Professor Layton and the Curious Village | Level-5/Nintendo | DS | Puzzle
I gave it: A- | In retrospect, this was: Spot on, old boy.
Do you remember Professor Layton? Assuming your name isn’t Chris Kohler, you probably don’t. Like Burnout Paradise, Layton has become one of those cautionary tales about releasing good games at the beginning of the year. Gamers are like goldfish, with a three-month memory for games. If it launched before September, they forget about it by the time the end of the year rolls around. But please don’t forget about Professor Layton! We need to pester the crap out of Nintendo to release its sequels.
Admittedly, Layton’s forgettability probably has something to do with the fact that it has stunning low replay value. It’s a whimsical and at times challenging little adventure romp, but once you’ve solved the problems, there’s little else to be done. Nintendo thoughtfully offered additional weekly puzzles for a while (and maybe still? I stopped checking after a while) to convince gamers to dig up their copies from time to time. Yet even those DLC bonuses do nothing to refresh the main story, a lightweight adventure game built around solving a few hundred brain teasers. Once they’re solved, they’re solved, and you can’t revisit a given puzzle to challenge a harder version; in fact, many of the later puzzles are simply restructured takes on questions that appear earlier in the game.
That being said, the ten hours or so needed to complete Professor Layton are a lot of fun. I could have lived without tapping every pixel on the screen for coins, and some of the puzzle placement can be downright infuriating. Despite all these drawbacks, Layton coasts quite far on its charm, its abundance of interesting mind-teasers, and its appealing combination of adventure-game structure and brain-game stumpers. As often happens when developers mash two genres together, the results are far more interesting than they might have been on their own. Like curry and rice, both of which are fine on their own but become perfect when combined, Layton’s elementary mystery adventure give its riddles structure, while the riddles allow the adventure to be completed by doing something more interesting than inserting widget A into every available hotspot until you finally find socket B.
The warm, European-style artwork is a nice touch, too, offering a refreshing break from generic anime tropes that could fit right alongside with likes of Tintin or Asterix. The eponymous professor and his plucky companion (whose name I’ve completely forgotten) are affable, and the townspeople they meet in the course of their journey are just odd enough that you’re almost willing to accept that their collective, monomaniacal fixation on riddles is totally logical. (That the story actually does offer justification for this particular aspect of the game is a nice little bit of attention to detail.) Ultimately, Layton’s lack of replay appeal makes it a fairly disposable title, but one worth experiencing nevertheless.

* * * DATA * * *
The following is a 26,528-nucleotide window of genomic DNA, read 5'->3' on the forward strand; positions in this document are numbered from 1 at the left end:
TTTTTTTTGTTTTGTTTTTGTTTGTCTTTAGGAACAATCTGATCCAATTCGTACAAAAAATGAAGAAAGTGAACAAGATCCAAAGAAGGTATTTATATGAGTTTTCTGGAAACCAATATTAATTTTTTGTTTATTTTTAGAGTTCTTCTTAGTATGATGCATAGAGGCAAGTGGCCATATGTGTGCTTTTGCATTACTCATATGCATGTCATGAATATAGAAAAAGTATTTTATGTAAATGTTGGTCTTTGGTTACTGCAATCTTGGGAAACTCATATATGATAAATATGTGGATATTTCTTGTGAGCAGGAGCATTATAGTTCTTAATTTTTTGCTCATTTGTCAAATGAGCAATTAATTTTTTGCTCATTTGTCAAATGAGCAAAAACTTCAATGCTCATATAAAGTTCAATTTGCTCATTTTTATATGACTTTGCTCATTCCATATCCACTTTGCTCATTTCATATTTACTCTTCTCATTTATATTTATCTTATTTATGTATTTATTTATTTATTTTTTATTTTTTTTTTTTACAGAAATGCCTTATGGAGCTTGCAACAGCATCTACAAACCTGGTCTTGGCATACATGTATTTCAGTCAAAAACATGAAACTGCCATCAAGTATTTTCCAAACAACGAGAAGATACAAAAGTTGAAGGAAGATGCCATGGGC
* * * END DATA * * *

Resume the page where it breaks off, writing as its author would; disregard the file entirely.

14 thoughts on “The 2008 review revue, part three”
Luke! His ward’s name is Luke.
I recently purchased this game and promptly finished it after remembering about it. You’re right, when I made up my top games list for ’08, I did forget it. But not for lack of awesomeness. Looking forward to the sequels (and the animated movie in 2010!).
For some reason I feel his name should be Jasper.
The eponymous professor and his plucky companion (whose name I’ve completely forgotten)
SCORPION. I believe.
Oops, my mistake.
The current owner of your copy of Professor Layton is in full agreeance. I rammed through it in only a few days, had loads of fun, and haven’t turned it on since. But I recommend it to people pretty often.
As it happens, I didn’t get around to this game until a few months ago, and I was just mentioning it to somebody today, so I actually didn’t forget it.
Fantastic game, looking forward to seeing the sequels localized.
“I gave it: A-”
“(and maybe still? I stopped checking after a while)”
“his plucky companion (whose name I’ve completely forgotten)”
“Ultimately, Layton’s lack of replay appeal makes it a fairly disposable title…”
I played the game. I didn’t see its appeal. The Japanese are going crazy for Layton, it seems, which I consider a mystery worthy for Layton himself to solve. But I won’t really mind if the sequels aren’t translated. That’s just me, though – obviously it appeals to some people outside Japan, too. But I think it’s missing some key ingredient that would make it more appealing. I couldn’t really feel the soul in the game.
Funny thing about the ‘downloadable’ puzzles – they’re all on the card itself (65 total if I remember right) and you’re only accessing the key online to unlock them. But at least Nintendo lets you do it for free…NAMCO.
Screw Layton – 2009 is all about Henry Hatsworth.
Didn’t Seanbaby put this game in his article about crappy brain games? I’ve never played it, and I’m so conflicted now.
Sorry if I just put in a blank message above this.
Goldfish have a three-month memory for games?
Strangely, I found Layton for ten bucks at a used electronics store near my college about a month after it came out, and picked it up because I had heard good things. I probably wouldn’t have bought it for more because I was unsure at the time. But man, what a fun game. I haven’t picked it up since I beat it, but in a year or two after I forget the solutions to the puzzles I’ll probably play through it again.
I own all three games you’ve written about in your “review revue” and funny enough, I’m pretty sure I purchased all three because of the various things I had heard about them here on GameSpite. So I guess, uh, thanks everybody.
I still pop it in now and then to listen to the music and rewatch the animations. I hope they retain the main cast for the dub of the Layton film.
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